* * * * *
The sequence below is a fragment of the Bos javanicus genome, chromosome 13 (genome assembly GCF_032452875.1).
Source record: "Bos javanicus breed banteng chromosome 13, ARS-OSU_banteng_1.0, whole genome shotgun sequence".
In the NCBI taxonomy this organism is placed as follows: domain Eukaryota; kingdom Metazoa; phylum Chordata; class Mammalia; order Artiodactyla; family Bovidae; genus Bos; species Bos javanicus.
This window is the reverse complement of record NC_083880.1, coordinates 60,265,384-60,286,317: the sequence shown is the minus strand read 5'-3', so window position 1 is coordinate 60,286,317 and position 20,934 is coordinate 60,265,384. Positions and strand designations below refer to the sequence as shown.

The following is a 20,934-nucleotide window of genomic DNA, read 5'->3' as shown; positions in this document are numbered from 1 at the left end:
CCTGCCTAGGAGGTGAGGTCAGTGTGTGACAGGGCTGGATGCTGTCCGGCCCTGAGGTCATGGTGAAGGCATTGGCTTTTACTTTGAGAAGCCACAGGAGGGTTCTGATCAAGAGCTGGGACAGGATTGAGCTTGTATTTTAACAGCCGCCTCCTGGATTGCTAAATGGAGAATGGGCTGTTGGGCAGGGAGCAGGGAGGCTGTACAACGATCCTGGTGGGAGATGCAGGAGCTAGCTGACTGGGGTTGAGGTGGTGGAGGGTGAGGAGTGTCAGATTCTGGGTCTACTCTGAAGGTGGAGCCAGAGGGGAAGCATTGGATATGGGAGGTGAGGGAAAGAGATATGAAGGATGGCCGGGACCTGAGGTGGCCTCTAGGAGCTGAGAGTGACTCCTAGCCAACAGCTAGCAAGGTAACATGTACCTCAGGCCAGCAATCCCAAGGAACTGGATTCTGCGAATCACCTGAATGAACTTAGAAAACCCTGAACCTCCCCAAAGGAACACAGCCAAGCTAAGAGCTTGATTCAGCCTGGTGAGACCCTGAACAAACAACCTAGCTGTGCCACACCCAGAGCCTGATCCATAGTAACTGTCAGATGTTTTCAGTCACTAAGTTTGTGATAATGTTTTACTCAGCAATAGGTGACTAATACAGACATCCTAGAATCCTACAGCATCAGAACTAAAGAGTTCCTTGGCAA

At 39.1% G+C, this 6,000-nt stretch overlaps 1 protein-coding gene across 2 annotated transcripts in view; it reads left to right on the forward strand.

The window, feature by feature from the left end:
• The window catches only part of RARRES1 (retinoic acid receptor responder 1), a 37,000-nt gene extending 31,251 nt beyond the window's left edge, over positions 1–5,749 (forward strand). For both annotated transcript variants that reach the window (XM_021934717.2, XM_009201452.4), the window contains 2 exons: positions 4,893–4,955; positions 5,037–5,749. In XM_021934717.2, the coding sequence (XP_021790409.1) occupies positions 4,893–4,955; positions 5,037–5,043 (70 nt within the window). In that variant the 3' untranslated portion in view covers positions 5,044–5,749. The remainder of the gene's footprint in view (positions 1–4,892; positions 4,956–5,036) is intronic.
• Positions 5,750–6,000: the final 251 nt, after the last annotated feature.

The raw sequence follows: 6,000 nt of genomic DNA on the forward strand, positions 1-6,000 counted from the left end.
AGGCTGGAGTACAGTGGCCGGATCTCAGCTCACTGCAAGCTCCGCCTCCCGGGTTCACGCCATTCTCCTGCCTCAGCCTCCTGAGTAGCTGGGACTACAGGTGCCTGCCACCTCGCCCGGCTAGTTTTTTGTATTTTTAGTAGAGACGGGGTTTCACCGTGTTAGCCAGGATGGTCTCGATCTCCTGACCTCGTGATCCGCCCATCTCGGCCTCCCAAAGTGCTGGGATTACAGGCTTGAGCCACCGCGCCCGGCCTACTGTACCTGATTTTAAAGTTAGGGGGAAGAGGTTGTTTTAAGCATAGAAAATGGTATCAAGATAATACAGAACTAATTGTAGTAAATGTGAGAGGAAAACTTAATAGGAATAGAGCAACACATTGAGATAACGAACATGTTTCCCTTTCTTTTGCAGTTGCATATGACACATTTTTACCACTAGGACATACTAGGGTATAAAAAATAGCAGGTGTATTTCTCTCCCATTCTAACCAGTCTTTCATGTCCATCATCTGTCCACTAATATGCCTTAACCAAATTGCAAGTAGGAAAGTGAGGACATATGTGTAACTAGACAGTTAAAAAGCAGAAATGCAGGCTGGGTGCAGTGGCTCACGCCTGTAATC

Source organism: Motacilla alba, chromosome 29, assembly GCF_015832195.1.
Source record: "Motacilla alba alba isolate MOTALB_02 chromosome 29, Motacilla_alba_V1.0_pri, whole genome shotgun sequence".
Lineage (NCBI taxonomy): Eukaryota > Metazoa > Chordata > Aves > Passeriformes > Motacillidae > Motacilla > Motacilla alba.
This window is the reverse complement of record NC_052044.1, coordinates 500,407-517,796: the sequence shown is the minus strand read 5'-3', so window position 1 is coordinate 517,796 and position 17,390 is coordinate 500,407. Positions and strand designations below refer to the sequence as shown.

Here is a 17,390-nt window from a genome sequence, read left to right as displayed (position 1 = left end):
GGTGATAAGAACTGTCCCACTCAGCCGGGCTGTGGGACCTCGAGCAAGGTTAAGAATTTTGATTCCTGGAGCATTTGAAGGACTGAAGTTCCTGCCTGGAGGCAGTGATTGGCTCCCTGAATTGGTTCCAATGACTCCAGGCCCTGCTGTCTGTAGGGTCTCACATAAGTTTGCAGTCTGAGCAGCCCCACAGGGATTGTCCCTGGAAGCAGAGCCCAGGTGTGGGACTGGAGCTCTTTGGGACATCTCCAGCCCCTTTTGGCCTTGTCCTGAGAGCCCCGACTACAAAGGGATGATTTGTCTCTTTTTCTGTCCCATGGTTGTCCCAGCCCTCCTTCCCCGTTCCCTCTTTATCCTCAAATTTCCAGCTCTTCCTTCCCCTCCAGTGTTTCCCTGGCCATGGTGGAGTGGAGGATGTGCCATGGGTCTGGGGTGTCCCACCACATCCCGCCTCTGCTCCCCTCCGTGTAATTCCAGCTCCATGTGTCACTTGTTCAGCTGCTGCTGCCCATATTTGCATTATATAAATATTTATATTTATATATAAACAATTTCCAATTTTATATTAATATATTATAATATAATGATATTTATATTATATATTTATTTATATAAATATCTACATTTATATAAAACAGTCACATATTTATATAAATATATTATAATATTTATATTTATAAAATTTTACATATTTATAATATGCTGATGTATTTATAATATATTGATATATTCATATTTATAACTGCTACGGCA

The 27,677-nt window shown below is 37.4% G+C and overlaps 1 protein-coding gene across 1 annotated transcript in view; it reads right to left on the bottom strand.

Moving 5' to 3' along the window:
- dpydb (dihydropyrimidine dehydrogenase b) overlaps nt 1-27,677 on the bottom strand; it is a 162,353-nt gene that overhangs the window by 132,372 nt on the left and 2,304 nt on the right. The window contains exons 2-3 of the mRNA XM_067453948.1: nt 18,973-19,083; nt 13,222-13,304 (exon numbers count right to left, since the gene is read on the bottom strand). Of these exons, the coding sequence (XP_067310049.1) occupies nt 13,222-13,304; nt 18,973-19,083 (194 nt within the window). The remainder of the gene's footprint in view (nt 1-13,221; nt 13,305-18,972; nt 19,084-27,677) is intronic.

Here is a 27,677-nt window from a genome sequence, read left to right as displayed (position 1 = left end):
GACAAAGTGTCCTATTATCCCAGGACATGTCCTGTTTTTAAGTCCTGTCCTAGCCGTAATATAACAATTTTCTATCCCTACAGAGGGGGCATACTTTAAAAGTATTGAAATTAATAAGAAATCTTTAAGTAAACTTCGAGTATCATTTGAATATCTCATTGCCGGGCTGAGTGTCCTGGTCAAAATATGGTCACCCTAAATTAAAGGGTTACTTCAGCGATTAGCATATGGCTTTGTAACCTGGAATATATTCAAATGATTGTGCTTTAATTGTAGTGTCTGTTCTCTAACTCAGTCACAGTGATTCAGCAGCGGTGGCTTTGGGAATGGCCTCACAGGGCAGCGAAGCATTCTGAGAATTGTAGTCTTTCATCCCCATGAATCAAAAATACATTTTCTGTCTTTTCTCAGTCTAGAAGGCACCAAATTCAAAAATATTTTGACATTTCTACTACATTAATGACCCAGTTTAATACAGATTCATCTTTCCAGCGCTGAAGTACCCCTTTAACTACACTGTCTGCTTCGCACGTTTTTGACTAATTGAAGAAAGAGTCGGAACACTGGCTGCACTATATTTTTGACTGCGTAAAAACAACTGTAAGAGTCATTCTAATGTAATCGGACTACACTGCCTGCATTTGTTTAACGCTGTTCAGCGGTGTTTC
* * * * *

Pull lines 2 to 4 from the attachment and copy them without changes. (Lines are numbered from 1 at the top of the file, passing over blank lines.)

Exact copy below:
Source record: "Bos javanicus breed banteng chromosome 13, ARS-OSU_banteng_1.0, whole genome shotgun sequence".
In the NCBI taxonomy this organism is placed as follows: domain Eukaryota; kingdom Metazoa; phylum Chordata; class Mammalia; order Artiodactyla; family Bovidae; genus Bos; species Bos javanicus.
This window is the reverse complement of record NC_083880.1, coordinates 60,265,384-60,286,317: the sequence shown is the minus strand read 5'-3', so window position 1 is coordinate 60,286,317 and position 20,934 is coordinate 60,265,384. Positions and strand designations below refer to the sequence as shown.